Tag Archives: Mississippi Fred McDowell

365 Days of Album Recommendations – Apr 22

Fred McDowell – Long Way From Home


Back on February 9th, I recommended the album Levee Camp Blues by Fred McDowell (or “Mississippi Fred McDowell” as he’s sometimes termed). In that post, I mentioned that Levee Camp Blues is tied with one other Fred McDowell album for my all-time favorite. This is the other album.

It’s oddly a very different album. It’s shorter, the songs are more “familiar” in terms of their origin stories being in the general country blues canon, and most notably of all, it’s recorded very, very differently.

Levee Camp Blues is notable for its intimacy, its warmth, its clarity, its “naturalness.”

Long Way From Home is very different. It’s sparse, loaded with reverb, and flat-out haunting.

It’s a pretty hard collection to find, actually. It’s part of the Original Blues Classics series on Milestone, and it was recorded in 1966. I got it on vinyl when I was still in high school, and I was floored by it. It was just SO fuckin’ cool.

This album has always been—and continues to be—a huge influence on my songwriting and my playing. Honestly, if you go listen to “Preacher Boy and The Natural Blues”—my debut release on Blind Pig Records—after listening to this record, it’ll be REAL obvious whose spell I was under at the time.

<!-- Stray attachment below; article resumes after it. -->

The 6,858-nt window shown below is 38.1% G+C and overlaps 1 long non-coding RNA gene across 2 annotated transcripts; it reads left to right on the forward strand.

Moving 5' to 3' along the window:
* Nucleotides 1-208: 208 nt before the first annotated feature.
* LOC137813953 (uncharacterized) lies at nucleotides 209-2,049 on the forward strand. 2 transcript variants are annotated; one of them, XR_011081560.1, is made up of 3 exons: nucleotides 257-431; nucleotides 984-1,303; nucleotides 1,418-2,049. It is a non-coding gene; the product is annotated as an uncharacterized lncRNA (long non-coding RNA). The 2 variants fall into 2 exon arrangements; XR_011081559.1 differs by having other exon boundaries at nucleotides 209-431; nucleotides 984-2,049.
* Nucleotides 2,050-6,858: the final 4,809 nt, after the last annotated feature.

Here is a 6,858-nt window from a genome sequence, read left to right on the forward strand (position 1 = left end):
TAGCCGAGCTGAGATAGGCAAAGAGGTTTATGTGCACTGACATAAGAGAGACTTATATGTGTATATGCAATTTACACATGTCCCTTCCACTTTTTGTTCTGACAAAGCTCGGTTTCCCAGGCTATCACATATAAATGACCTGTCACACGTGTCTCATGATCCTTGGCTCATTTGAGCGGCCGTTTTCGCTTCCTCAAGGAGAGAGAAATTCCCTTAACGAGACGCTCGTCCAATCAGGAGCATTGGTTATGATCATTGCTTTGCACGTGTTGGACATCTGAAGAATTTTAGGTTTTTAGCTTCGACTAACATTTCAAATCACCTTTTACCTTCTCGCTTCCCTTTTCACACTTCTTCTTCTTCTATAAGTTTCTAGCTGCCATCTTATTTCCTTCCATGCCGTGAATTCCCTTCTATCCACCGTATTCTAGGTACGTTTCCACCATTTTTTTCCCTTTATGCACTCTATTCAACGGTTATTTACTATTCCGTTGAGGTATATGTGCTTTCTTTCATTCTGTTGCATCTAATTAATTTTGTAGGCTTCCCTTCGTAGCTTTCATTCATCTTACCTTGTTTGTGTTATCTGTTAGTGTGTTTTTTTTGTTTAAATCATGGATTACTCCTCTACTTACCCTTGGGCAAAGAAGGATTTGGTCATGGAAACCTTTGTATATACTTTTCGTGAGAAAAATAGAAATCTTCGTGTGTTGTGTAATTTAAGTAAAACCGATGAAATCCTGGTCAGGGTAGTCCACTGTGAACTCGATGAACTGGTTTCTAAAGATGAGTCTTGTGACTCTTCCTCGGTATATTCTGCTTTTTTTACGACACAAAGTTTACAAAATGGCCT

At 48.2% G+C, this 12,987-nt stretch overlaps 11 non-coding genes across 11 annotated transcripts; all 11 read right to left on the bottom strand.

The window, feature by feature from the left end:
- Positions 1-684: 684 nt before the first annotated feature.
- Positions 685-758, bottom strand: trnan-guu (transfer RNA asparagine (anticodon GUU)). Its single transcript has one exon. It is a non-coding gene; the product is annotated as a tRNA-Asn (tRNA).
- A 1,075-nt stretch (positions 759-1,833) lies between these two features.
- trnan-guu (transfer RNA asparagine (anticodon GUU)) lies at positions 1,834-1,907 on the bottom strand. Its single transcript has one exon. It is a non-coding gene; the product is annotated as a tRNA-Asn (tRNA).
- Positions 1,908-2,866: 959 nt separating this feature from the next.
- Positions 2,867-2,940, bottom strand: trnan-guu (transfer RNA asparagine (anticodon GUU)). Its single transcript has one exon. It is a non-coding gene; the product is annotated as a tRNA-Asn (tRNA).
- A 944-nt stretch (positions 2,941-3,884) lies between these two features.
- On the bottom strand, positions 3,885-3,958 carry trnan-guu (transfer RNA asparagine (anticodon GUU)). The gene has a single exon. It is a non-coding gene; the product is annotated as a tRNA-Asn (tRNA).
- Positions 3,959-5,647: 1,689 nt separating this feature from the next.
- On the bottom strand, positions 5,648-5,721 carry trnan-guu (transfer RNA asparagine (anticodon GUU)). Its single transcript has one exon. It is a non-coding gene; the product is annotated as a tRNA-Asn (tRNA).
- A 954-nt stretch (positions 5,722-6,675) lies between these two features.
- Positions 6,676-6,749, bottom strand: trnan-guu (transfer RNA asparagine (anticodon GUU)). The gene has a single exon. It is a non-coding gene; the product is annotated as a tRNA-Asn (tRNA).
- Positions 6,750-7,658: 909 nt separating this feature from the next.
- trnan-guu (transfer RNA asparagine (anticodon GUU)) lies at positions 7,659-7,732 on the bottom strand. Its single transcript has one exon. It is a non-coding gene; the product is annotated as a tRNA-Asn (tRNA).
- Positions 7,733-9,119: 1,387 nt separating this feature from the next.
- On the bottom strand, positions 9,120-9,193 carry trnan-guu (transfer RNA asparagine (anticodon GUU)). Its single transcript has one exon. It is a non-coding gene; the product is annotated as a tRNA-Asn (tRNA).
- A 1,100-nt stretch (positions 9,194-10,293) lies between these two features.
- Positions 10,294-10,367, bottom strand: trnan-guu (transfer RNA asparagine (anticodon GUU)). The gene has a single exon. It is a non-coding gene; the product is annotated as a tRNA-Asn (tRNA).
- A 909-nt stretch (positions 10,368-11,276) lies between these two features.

Recommended track to start with: Milk Cow Blues. For my money, it’s the best version of this song ever recorded.

365 Days of Album Recommendations -Feb 9

Fred McDowell – Levee Camp Blues


There are a LOT of great Fred McDowell recordings out there. This is one tied for being my favorite. Both my favorites are #DesertIslandDiscs.

With this album, it’s largely to do with the songs themselves. The poetry of them—lyrically, musically, vocally—is extraordinary.

The production quality is worth noting as well. This was recorded by Pete Welding in 1968 for the Testament label—the label Welding founded—and it’s really exceedingly well done. There is a clarity here, and an intimacy, that is so natural, so present, and so real.

I can’t recommend just one track, you simply must listen to the whole thing.

There are a handful of records out there that indisputably stand as evidence of the true high art that is country blues music. This is one of them.

It Was A Set Your Daddy Dug Tonight [Live Tracks Included]

Preacher Boy - Virgil Thrasher - The National Blues

The inestimably excellent Virgil Thrasher brought his groovily moody and soulfully squallfull harmonica to the stage this evening, and together we ran down a set list which—upon retrospecting—I rather dig.

Here’s the full list of the songs we spelunked in and out of over the course of two solid hours tonight (please click the hyperlinked tracks to hear live, guerrilla-live recordings straight from the stage to vibrating drums:

If I Had Possession Over My Judgement Day (arr. PB, after Robert Johnson)

Rollin’ Stone (arr. PB, after Rev. Robert Wilkins)

Evil Blues (arr. PB, after Mance Lipscomb)

Revenue Man Blues (arr. PB, after Charley Patton)